Samarth Ramdas



Average: 3.5 (20 votes)
Fast Facts
Samarth_Ramdas_swami.JPEG
Other Names and Nicknames: 
Nārāyan, Swami, Ramdas Swami
Function: 
Guru
Traditions: 
Hinduism
Main Countries of Activity: 
India
Date of Birth: 
1608
Place of Birth: 
Jālna District, Maharashtra, India
In His/Her Body ("alive"): 
No
Date Left His/Her Body: 
1682
Descendant Gurus: 
Other Related Gurus: 
Shivaji - his guru

Biography

Samarth Ramdas was born in a Deshastha Rugvedi Brāhman family to Suryāji and Rānu Bāi Thosar in Jāmb in Jālna District of Maharashtra on Ram Navami, 1530 according to "Shāliwāhan Shak" calendar. His given name was Nārāyan. He was devotee of God “Ram” and that’s why he named Ramdas at the age of 24.

Since his childhood, Samarth Ramdas had an inclination toward metaphysical contemplation and religiosity. When he was eight, his father died; and at his age 12, his mother arranged his marriage to her brother's daughter. However, he wanted to pursue a monastic life, and so just as the wedding ceremony was proceeding, he ran away before the marriage vows were exchanged.

For the next twelve years, Samarth Ramdas devoted himself to study of Hindu religious books, meditation, and prayers in a place named Panchawati, near Nāshik, on the banks of Godāwari river.

Samarth Ramdas was a gifted composer. He produced considerable lucid and effective literature in verse form in Marathi.

Shivaji and Samarth Ramdas first met in 1674, Samarth Ramdas accepting Shivaji then as his spiritual guru. Shivaji made available to Samarth Ramdas a fort named Parali Fort to establish his permanent monastery there. The fort was subsequently renamed as “Sajjangad”

Ramdas's ways were very peculiar. He appeared to the outside world as a mad man. He had a small bow. He used to have, by his side, a large number of stones with which he pelted every object he saw. To men really interested in his teachings, he gave the Mantra Sri Ram Jaya Ram Jaya Jaya Ram.

Samarth Ramdas had eleven hundred disciples, of whom three hundred were women. The women disciples were also expert preachers and were virtuous. Samarth Ramdas sent his disciples to all parts of India to spread the Hindu religion. His disciples and Mutts in the North directly or indirectly helped Shivaji and his work. Ramdas's organisation in the South, round about Thanjavur, helped Shivaji's son Rajaram to go to Jinji and carry on the Twenty Years' War with Aurangazeb. When Ramdas visited Thanjavur, Venkoji, who was the step-brother of Shivaji, became his disciple. Ramdas appointed Bhimaswami, his direct disciple, as the Mahant of the Thanjavur Mutt.

Teachings

The last instructions of Samarth Ramdas to his disciples were: "Do not think much of your bodily wants. Have Satsang with devotees. Keep the image of Lord Rama in your heart. Repeat the name of Lord Rama always. Annihilate lust, greed, anger, hatred and egoism. See Lord Rama in all creatures. Love all. Feel His presence everywhere. Live for Him alone. Serve Him in all beings. Make total and unreserved surrender unto Him. You will always live in Him alone. You will attain immortality and eternal bliss".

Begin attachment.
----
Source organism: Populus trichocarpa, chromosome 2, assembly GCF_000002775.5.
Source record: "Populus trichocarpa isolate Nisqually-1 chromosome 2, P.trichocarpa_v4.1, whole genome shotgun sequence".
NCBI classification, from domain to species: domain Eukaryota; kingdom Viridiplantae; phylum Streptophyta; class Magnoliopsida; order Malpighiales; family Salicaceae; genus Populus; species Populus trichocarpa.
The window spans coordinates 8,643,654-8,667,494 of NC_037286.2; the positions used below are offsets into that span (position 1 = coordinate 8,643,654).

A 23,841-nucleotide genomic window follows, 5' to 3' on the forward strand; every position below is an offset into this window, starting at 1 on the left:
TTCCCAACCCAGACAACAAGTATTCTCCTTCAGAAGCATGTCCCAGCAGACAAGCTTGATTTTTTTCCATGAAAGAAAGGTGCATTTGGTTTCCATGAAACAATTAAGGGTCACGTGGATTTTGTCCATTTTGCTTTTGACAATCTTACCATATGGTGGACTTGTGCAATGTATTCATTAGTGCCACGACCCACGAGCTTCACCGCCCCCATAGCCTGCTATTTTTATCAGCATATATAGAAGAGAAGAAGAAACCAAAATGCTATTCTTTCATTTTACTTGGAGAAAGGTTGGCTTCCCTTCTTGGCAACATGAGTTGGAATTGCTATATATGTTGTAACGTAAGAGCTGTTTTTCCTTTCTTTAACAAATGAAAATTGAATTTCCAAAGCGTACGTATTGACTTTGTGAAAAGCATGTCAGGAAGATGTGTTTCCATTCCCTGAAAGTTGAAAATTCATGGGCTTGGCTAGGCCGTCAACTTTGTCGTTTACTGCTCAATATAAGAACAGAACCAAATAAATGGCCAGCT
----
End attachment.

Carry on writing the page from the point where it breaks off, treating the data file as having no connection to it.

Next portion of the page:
Locations

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Books & Media

Recommended Books: 
Cover image

Dasboadh of Samarth Ramdas

by Samarth Ramdas

(Hardcover)

It is with great pleasure and also with a sense of reverence to Swami Samarth Ramdas that this English translation of his monumental work by name DASBOADH in being offered to devotees not knowing Marathi language, so that they will be acquainted with the comprehensive treatment given by the most practical saint Samarth Ramdas, to the subject of a successful worldly life as well as the path of spirituality. The original voluminous book was, it is told, dictated by the Author to his disciple and various copies of the manuscript were prepared and recorded in various 'Math's of Samarth Ramdas by some of his main disciples. That manuscript is in verse, composed in OVI metre, containing four small lines, the fourth being yet smaller. The book contains 200 chapters, having various number of 'Ovi's in each chapter. The book is divided into 20 groups of 10 chapters each, the group is being called 'Dashaka' the chapter being "Samasa". The book is an independent work, and not a commentary on any Sanskrit book existing prior to it. The form adopted is of a dialogue between the speaker who is the Teacher, and the listeners, among whom there are some disciples. Questions are put by them to the speaker and he has given answers.

Pro Opinions

Ramdass

NIDHI PARKASH's picture

Shivaji comes to remembrance when this saint is remembered. Saint is famous for his spiritual links with Shivaji Maharaj who was great Maratha Warrior.